While it has hollow arms, the FSA Energy is a bit heavier than a comparable Shimano crank. A 46/36 Ultegra crankset, for example, weighs 668g, 62g less than the FSA Energy, despite the FSA's smaller chainrings. That's not a huge difference and given that any sort of off-road riding carries the risk of the odd crash or whack against a rock, a bit of extra beef is no bad thing.

Fitting a crank with smaller chainrings means you have to move your front derailleur down, and this is something to look out for before buying any sub-compact cranks. My gravel bike just had the necessary 8mm of adjustment, but I'm pretty sure the front derailleur mount on my road bike is too high.


If you want the 46/30 chainrings of an Adventure chainset but have a bit more money to spend, FSA's SL-K Modular BB386EVO crankset is a bit more expensive but a bit lighter at a claimed 670g, while if money is tight, the Omega Adventure MegaExo crankset can usually be found for under £100.

If your tastes run more to old-school five-arm cranks, Sugino's OX901D set is worth a look or you could go very old-school with a £69 Spa Cycles Super Compact, with which you can go as low as a 40/24 combo.


I'm very impressed with the FSA Energy Modular BB386EVO crankset. It shifts well, provides a useful drop in gear range, looks good and is straightforward to fit. It's a bit pricey compared with similar-quality chainsets like Shimano Ultegra, but I think the lower gears it provides are worth it. If you want a chainset that provides a substantial reduction in your overall gearing, it's currently your best option.


Sturdy chainset that provides a very useful gear reduction for gravel bikes and other unhurried applications

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road.cc test report

Make and model: FSA Energy Modular 386Evo Chainset

Size tested: 46/30

Tell us what the product is for and who it's aimed at. What do the manufacturers say about it? How does that compare to your own feelings about it?

FSA says this is "the latest FSA crankset for gravel, adventure, or road use. Thanks to the adaptable BB386 EVO 30mm spindle, this modular system will fit a wide variety of frames with a range of BB standards. 52/36 , 50/34, 48/32 or 46/30 are the offered ring combinations."

What we have here is the 46/30 version, providing a roughly 10 per cent drop in your gears compared to the 50/34 chainset you find on most gravel bikes.

Tell us some more about the technical aspects of the product?

FSA lists:

Hollow forged arms

Forged AL7050 BB386EVO spindle

Direct mount outer chainring and 90 bcd inner chainrings

Chromoly chainring bolts

Fits Shimano and SRAM 10-11 speed systems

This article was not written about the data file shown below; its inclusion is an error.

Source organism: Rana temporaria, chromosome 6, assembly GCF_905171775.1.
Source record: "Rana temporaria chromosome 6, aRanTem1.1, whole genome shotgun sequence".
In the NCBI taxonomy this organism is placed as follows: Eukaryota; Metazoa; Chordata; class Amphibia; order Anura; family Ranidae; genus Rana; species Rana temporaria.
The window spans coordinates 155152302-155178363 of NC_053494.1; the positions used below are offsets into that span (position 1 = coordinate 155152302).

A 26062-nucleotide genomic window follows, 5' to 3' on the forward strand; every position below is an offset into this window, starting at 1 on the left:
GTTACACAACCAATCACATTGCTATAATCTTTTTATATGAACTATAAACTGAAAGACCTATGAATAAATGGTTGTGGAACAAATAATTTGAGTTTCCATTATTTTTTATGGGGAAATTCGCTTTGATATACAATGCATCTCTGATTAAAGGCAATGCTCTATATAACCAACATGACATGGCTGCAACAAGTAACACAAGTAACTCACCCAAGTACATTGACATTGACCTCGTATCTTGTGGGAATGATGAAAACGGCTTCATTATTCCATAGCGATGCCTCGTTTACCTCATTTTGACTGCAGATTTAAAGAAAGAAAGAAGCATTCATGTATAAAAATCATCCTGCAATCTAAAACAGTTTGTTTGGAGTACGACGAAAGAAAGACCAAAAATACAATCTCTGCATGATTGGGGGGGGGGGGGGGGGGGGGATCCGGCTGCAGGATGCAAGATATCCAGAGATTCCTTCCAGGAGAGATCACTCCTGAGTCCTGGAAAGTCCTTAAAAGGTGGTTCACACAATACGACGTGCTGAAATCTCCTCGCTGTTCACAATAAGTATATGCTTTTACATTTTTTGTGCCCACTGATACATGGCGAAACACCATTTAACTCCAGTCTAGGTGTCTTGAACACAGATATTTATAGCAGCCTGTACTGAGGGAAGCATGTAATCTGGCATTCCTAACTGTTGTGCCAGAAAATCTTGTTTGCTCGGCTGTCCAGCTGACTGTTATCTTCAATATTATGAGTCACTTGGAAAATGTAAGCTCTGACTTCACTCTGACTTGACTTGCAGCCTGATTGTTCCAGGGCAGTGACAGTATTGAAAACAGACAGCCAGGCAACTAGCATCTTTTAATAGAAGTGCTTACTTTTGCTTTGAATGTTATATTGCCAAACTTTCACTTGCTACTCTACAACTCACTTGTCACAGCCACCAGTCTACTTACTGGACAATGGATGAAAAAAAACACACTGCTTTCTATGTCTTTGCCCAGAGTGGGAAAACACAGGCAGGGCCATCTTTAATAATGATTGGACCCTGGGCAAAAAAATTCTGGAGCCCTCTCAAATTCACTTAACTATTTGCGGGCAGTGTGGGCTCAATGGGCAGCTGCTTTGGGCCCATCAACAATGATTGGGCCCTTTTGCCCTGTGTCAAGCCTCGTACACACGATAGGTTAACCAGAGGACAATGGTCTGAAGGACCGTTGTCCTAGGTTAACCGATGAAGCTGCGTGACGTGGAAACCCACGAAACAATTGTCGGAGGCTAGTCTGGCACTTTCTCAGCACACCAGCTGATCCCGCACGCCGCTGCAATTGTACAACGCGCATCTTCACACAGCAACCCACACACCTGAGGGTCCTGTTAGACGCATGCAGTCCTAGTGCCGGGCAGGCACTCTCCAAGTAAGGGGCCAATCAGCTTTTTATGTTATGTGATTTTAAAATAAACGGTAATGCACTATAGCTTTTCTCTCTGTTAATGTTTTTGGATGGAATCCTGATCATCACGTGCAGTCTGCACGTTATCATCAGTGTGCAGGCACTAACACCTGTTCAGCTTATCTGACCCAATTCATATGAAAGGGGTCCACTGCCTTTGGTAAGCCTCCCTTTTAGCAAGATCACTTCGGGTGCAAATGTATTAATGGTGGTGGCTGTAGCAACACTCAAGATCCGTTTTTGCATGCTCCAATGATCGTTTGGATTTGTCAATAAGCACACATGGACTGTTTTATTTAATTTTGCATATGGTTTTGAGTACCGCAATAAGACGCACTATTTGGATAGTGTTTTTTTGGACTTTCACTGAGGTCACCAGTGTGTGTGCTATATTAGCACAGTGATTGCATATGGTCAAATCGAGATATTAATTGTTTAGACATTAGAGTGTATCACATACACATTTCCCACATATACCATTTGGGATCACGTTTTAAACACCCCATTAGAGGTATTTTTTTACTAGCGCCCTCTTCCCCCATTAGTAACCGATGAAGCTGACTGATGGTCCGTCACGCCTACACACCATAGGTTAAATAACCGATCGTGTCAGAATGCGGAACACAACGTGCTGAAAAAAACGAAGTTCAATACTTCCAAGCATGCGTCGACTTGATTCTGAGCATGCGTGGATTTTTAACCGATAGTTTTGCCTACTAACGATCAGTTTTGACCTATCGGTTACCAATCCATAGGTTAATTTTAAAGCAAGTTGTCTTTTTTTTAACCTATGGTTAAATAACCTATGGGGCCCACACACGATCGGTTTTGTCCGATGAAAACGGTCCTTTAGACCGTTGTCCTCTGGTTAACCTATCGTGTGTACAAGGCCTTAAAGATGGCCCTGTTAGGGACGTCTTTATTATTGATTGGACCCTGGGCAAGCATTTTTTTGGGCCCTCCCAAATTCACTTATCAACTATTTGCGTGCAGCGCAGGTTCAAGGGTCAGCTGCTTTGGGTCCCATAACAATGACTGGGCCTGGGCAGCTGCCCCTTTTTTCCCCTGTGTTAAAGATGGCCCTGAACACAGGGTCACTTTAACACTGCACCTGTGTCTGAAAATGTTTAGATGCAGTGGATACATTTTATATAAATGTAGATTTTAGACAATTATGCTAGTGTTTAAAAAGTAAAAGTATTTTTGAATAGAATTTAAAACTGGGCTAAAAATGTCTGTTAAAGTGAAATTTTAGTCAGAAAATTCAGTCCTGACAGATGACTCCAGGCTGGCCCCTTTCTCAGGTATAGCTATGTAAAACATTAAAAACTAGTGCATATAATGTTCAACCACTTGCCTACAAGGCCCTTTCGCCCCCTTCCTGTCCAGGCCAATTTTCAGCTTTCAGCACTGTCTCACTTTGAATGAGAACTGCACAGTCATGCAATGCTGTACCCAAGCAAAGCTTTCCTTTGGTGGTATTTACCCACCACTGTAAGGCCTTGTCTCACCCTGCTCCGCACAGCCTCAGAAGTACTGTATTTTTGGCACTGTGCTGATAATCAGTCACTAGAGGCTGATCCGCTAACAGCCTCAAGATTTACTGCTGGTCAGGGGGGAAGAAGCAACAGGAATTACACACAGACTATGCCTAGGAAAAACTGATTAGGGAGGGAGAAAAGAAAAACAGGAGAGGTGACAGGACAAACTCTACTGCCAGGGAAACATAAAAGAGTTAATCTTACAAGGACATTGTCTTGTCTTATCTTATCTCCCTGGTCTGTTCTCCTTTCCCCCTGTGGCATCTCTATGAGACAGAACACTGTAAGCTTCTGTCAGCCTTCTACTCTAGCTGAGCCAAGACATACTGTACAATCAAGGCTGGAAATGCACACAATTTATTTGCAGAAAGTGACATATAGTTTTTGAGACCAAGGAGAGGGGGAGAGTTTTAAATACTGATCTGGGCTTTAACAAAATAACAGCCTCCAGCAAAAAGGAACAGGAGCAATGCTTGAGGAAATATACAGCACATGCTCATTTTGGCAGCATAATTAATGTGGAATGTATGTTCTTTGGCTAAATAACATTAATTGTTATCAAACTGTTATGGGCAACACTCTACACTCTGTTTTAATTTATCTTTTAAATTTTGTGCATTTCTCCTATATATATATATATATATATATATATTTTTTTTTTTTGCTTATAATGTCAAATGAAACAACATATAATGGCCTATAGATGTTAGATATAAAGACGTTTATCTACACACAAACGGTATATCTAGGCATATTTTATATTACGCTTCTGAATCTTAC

Rate the product for quality of construction:

Good standard of fit and finish.

Rate the product for performance:

Solid feel, no creaks, provides a very handy 10% gearing reduction.

Rate the product for weight (if applicable)

A shade heavier than comparable Shimano cranks.

Rate the product for value:

On the one hand, you can get, say, a Shimano Ultegra crankset for less than this; on the other hand you can't get a modern chainset that runs these chainring sizes for less without it being significantly heavier, so I think it's decent value for money.

Tell us how the product performed overall when used for its designed purpose

Extremely well. The lower gears are very welcome, and when they come without any detectable degradation in shifting there's really nothing to complain about here, and lots to love.

Tell us what you particularly liked about the product

Lower gears, fit and finish, looks.

Tell us what you particularly disliked about the product


How does the price compare to that of similar products in the market, including ones recently tested on road.cc?

Perhaps the closest competition, the Praxis Zayante is a bit more expensive, significantly lighter, but doesn't provide gears as low. Just about every other rival sub-compact chainset comes from FSA!

Did you enjoy using the product? Yes

Would you consider buying the product? Yes

Would you recommend the product to a friend? Yes

Use this box to explain your overall score

Fairly minor quibbles about the weight and price pull the FSA Energy down from what would otherwise be a perfect score here. If you want lower gears for whatever reason, and you've already harnessed a Shimano R7000/R8000 GS rear mech to an 11-40 or 11-36 cassette, this is currently your best option.

Overall rating: 9/10

About the tester

Age: 48  Height: 5ft 11in  Weight: 85kg

I usually ride: Scapin Style  My best bike is:

I've been riding for: Over 20 years  I ride: Most days  I would class myself as: Expert